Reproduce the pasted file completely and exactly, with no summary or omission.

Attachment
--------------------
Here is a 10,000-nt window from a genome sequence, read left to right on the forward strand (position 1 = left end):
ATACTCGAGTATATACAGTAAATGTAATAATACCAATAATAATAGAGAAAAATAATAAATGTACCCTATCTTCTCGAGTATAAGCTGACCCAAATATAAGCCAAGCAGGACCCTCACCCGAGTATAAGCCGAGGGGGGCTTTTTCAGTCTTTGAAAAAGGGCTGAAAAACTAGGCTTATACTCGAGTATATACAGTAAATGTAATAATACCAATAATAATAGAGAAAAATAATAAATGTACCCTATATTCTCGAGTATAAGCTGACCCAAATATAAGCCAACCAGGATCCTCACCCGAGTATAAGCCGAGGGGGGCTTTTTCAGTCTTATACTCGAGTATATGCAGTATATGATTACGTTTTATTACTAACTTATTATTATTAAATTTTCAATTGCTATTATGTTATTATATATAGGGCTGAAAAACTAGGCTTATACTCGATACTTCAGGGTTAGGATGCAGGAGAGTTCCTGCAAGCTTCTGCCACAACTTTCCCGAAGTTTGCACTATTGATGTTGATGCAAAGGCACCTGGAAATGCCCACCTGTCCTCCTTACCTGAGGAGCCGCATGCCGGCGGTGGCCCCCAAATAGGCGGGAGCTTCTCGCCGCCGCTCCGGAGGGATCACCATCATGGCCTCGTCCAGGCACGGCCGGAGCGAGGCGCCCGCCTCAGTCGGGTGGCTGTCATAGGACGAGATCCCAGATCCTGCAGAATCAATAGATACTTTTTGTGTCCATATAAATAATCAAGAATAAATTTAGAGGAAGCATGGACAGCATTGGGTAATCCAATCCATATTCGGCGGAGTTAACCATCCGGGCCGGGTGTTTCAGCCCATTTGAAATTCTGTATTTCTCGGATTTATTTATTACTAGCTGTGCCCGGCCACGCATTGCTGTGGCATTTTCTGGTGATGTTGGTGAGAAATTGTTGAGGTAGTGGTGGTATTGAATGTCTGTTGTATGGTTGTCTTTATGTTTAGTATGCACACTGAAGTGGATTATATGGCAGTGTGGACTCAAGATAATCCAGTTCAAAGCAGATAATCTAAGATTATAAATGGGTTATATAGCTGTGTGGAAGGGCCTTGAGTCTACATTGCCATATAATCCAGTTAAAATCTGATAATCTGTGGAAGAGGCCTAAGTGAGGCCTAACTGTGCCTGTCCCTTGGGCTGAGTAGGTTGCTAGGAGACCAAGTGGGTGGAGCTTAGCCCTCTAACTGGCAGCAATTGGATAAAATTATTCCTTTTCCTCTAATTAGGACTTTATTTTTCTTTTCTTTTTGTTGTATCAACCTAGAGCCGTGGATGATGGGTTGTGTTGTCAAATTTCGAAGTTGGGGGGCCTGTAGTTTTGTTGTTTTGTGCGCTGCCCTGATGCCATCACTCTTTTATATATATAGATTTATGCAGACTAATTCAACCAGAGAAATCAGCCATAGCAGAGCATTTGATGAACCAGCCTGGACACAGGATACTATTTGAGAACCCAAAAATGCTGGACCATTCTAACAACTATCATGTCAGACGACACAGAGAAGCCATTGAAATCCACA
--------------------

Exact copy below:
Here is a 10,000-nt window from a genome sequence, read left to right on the forward strand (position 1 = left end):
ATACTCGAGTATATACAGTAAATGTAATAATACCAATAATAATAGAGAAAAATAATAAATGTACCCTATCTTCTCGAGTATAAGCTGACCCAAATATAAGCCAAGCAGGACCCTCACCCGAGTATAAGCCGAGGGGGGCTTTTTCAGTCTTTGAAAAAGGGCTGAAAAACTAGGCTTATACTCGAGTATATACAGTAAATGTAATAATACCAATAATAATAGAGAAAAATAATAAATGTACCCTATATTCTCGAGTATAAGCTGACCCAAATATAAGCCAACCAGGATCCTCACCCGAGTATAAGCCGAGGGGGGCTTTTTCAGTCTTATACTCGAGTATATGCAGTATATGATTACGTTTTATTACTAACTTATTATTATTAAATTTTCAATTGCTATTATGTTATTATATATAGGGCTGAAAAACTAGGCTTATACTCGATACTTCAGGGTTAGGATGCAGGAGAGTTCCTGCAAGCTTCTGCCACAACTTTCCCGAAGTTTGCACTATTGATGTTGATGCAAAGGCACCTGGAAATGCCCACCTGTCCTCCTTACCTGAGGAGCCGCATGCCGGCGGTGGCCCCCAAATAGGCGGGAGCTTCTCGCCGCCGCTCCGGAGGGATCACCATCATGGCCTCGTCCAGGCACGGCCGGAGCGAGGCGCCCGCCTCAGTCGGGTGGCTGTCATAGGACGAGATCCCAGATCCTGCAGAATCAATAGATACTTTTTGTGTCCATATAAATAATCAAGAATAAATTTAGAGGAAGCATGGACAGCATTGGGTAATCCAATCCATATTCGGCGGAGTTAACCATCCGGGCCGGGTGTTTCAGCCCATTTGAAATTCTGTATTTCTCGGATTTATTTATTACTAGCTGTGCCCGGCCACGCATTGCTGTGGCATTTTCTGGTGATGTTGGTGAGAAATTGTTGAGGTAGTGGTGGTATTGAATGTCTGTTGTATGGTTGTCTTTATGTTTAGTATGCACACTGAAGTGGATTATATGGCAGTGTGGACTCAAGATAATCCAGTTCAAAGCAGATAATCTAAGATTATAAATGGGTTATATAGCTGTGTGGAAGGGCCTTGAGTCTACATTGCCATATAATCCAGTTAAAATCTGATAATCTGTGGAAGAGGCCTAAGTGAGGCCTAACTGTGCCTGTCCCTTGGGCTGAGTAGGTTGCTAGGAGACCAAGTGGGTGGAGCTTAGCCCTCTAACTGGCAGCAATTGGATAAAATTATTCCTTTTCCTCTAATTAGGACTTTATTTTTCTTTTCTTTTTGTTGTATCAACCTAGAGCCGTGGATGATGGGTTGTGTTGTCAAATTTCGAAGTTGGGGGGCCTGTAGTTTTGTTGTTTTGTGCGCTGCCCTGATGCCATCACTCTTTTATATATATAGATTTATGCAGACTAATTCAACCAGAGAAATCAGCCATAGCAGAGCATTTGATGAACCAGCCTGGACACAGGATACTATTTGAGAACCCAAAAATGCTGGACCATTCTAACAACTATCATGTCAGACGACACAGAGAAGCCATTGAAATCCACA